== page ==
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“A Is for Jewish – A Journey through Now In 22 Letters”

Exhibition dates: 26 November 2018–30 September 2019

Press Release, Fri 23 Nov 2018

The new exhibition A Is for Jewish – A Journey through Now in 22 Letters, explores Jewish identities and everyday realities in Germany today. “The exhibition looks at the Jewish present day in all its diversity and contradictions,” says Léontine Meijer-van Mensch, Program Director of the Jewish Museum Berlin. Many young Jews are currently redefining their relationship with Germany – they no longer want to be seen solely in terms of the Shoah, antisemitism, and Israel.

From Aleph to Tav

Moving through the 400 square-meter space, visitors encounter three-dimensional letters of the Hebrew alphabet. Twenty-two spotlights illuminate the everyday lives of religious or secular Jews, the long-established or newcomers to Germany. There are around 200,000 Jews living in Germany. Half are registered members of Jewish communities, and 90 percent of those are immigrants from the former Soviet Union. The Jewish groups differ in origin, language, and religious practices. In the exhibition, photographs, videos, paintings, and ritual objects from the twenty-first century show how Judaism and Jews define themselves in Germany today. Among the artists on display are Zoya Cherkassy, Leonard Freed, Hadassa Goldvicht, Victoria Hanna, Barbara Honigmann, and Alona Rodeh.

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Whether aleph, bet, or daled – each outsize letter draws the visitor’s attention to positions taken by Jews today. The path through the exhibition begins with ALEPH and Victoria Hanna’s video piece Twenty-Two Letters. One of the most dazzling Israeli musicians working today, Hanna turns language into sound with her Kabbalistic rap compositions. BET addresses the Bar and Bat Mitzvah ceremonies in which boys aged thirteen and girls aged twelve are received as adult members of the congregation. The letter DALED here stands for “de-integration,” and describes the provocative movement of a new generation of Jewish artists who reject the victim status assigned to them by Germany’s memory culture.

“Kids and Rabbis Love This Fish So”

Automatically kosher: the letter KAPH shows a gummy-bear automat, along with a display case explaining the Jewish dietary rules. These define which foodstuffs are kosher and how they may be eaten. To ensure the gummy bears are kosher (that is, fit for consumption), they are made with gelatin from fish instead of the usual pork gelatin.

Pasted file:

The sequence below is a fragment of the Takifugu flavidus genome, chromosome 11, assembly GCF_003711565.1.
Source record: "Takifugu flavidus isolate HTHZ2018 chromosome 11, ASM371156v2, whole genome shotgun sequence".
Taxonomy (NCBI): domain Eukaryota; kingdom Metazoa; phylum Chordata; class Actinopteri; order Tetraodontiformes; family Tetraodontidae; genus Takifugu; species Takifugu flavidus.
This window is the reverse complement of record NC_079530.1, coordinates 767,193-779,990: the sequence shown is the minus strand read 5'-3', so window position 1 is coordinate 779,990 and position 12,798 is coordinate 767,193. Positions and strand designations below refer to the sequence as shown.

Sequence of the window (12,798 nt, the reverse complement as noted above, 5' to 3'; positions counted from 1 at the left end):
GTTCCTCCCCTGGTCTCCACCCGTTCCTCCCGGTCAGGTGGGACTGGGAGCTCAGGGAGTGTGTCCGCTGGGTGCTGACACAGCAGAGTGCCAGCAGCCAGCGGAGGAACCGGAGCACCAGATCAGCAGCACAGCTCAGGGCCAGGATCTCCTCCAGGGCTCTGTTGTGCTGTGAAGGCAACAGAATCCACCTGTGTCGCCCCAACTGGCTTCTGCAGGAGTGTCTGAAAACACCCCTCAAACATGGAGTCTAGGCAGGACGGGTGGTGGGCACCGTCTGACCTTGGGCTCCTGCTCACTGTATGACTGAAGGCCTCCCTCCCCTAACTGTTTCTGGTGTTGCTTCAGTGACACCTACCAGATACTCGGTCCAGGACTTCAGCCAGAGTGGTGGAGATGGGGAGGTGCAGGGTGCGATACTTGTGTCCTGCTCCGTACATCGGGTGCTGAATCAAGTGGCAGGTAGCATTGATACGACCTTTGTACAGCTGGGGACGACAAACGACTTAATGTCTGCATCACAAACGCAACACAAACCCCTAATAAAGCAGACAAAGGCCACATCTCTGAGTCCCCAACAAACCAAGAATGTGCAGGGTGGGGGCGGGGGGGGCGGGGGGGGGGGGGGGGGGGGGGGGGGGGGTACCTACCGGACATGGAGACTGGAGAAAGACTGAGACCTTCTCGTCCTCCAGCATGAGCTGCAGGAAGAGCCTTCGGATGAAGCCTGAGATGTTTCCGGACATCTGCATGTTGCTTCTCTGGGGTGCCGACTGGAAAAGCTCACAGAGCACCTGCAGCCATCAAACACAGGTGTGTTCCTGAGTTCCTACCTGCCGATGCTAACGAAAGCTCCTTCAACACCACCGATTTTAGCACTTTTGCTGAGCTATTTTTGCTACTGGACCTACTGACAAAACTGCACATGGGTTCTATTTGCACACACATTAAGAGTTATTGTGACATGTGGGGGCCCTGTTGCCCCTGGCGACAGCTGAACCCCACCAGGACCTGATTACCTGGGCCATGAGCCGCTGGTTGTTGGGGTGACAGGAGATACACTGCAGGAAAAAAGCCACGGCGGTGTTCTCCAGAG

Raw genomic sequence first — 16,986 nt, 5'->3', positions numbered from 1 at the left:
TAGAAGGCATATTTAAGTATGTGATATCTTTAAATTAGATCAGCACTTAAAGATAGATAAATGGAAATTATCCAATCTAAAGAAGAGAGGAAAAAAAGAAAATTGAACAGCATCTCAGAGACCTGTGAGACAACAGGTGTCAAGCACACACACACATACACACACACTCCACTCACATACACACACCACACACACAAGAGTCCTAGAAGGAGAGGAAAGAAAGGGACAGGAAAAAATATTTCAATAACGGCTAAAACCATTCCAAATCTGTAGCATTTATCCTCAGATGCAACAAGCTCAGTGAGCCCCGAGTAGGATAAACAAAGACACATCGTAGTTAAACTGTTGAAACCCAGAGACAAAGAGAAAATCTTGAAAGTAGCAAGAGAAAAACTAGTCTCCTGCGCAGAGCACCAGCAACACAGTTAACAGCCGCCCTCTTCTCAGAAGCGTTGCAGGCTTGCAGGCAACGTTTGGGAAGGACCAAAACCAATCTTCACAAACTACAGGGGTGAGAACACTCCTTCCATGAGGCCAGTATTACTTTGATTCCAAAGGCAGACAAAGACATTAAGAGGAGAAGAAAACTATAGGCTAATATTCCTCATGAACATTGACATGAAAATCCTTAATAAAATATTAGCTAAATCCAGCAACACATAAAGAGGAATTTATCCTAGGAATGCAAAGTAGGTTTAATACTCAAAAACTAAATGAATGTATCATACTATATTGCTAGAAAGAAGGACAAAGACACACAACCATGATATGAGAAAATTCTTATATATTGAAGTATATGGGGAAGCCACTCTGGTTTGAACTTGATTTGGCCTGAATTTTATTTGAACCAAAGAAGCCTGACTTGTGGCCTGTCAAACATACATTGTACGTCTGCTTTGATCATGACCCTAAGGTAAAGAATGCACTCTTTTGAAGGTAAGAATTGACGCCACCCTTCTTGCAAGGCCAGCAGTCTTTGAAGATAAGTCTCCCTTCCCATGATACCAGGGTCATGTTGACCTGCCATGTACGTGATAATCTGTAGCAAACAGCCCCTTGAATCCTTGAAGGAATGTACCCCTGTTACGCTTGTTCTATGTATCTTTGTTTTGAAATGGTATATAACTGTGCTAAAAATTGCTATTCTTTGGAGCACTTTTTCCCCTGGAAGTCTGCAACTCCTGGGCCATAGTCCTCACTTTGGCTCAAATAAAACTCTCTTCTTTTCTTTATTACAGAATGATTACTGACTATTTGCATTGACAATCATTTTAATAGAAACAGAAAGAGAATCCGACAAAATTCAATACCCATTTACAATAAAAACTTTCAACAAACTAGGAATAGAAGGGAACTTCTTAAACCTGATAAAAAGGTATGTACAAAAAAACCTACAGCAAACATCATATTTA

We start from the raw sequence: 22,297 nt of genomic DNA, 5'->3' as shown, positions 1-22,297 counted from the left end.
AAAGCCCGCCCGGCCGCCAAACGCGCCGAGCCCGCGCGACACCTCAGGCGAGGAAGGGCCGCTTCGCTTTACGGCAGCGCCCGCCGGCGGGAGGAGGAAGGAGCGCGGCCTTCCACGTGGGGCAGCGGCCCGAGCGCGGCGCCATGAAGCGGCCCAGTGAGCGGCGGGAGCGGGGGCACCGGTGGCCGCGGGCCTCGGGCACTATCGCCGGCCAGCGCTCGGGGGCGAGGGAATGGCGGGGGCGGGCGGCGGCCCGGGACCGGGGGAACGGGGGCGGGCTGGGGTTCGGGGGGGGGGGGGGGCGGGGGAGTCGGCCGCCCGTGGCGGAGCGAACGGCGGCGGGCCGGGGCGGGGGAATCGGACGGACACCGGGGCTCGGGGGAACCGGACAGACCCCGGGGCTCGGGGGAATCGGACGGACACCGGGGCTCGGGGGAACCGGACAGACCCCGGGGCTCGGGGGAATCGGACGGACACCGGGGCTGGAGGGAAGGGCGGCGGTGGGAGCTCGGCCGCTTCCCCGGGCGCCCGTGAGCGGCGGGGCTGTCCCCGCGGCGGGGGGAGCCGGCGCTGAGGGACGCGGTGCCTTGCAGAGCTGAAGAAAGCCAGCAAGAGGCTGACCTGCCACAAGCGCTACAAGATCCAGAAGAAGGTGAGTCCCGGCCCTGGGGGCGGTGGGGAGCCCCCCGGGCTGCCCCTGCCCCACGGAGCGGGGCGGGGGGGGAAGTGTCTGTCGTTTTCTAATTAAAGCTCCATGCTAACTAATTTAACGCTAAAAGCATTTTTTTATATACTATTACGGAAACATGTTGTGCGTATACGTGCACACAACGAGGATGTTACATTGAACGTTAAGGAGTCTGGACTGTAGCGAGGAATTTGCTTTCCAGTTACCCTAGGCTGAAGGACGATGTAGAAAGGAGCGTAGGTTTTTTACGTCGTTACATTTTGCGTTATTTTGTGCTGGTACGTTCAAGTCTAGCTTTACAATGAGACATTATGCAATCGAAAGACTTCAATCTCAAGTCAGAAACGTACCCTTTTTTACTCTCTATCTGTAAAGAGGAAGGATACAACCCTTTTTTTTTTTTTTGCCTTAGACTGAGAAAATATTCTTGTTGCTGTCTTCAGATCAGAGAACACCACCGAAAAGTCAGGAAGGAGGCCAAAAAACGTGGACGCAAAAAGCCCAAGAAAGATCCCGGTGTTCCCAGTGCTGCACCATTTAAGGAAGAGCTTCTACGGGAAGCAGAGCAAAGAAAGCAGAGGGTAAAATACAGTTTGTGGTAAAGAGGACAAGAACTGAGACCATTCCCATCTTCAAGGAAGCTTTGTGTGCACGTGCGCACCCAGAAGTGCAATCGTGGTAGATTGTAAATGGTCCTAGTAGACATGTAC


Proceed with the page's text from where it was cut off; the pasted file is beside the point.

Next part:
Getting to Know the Mitzvot

A 1.5 m high mitzvot wheel, built specially for the exhibition, gives visitors a tongue-in-cheek introduction to the 248 commandments and 365 prohibitions to be found in the Torah. Constantly observing these positive and negative commandments is key to a religious life. This is the origin of the expression “to do a mitzvah,” for example helping someone out. Visitors spin the wheel, and based on the topic it lands on – tattoos, displeasure, grudges – receive explanations and practical suggestions regarding selected mitzvot.

What Makes Music Jewish?

There are many different possible answers to that: the language, the topic, the melody, the artist’s descent? In six interviews, musicians including Daniel Kahn, Ben Salomo, and Sharon Suliman offer personal insights into their songs and answer the question of what makes – or doesn’t make – their music specifically Jewish. The interviews were prepared and carried out by youngsters participating in the Refik Veseli School’s 2017/18 history workshop.

“Is ‘Jewish’ a Language?”

In a new departure, more than a hundred students from Berlin schools participated in creating the exhibition, contributing questions, ideas, and research. For example, they made the four artistic video commentaries for the letter VAV: “Wishes” (03:48 min.), “Clichés” (02:30 min.), “Questions” (01:57 min.), and “Shutting Down” (02:10 min.). The participation process was conceived and implemented by the artists’ collective SIDEviews e.V.

Exhibition dates 26 November 2018 – 30 September 2019
Location Eric. F. Ross Gallery
Admission With the museum ticket (€8, reduced €3)

For further information on the exhibition, visit

Supported by the Friends of the Jewish Museum Berlin

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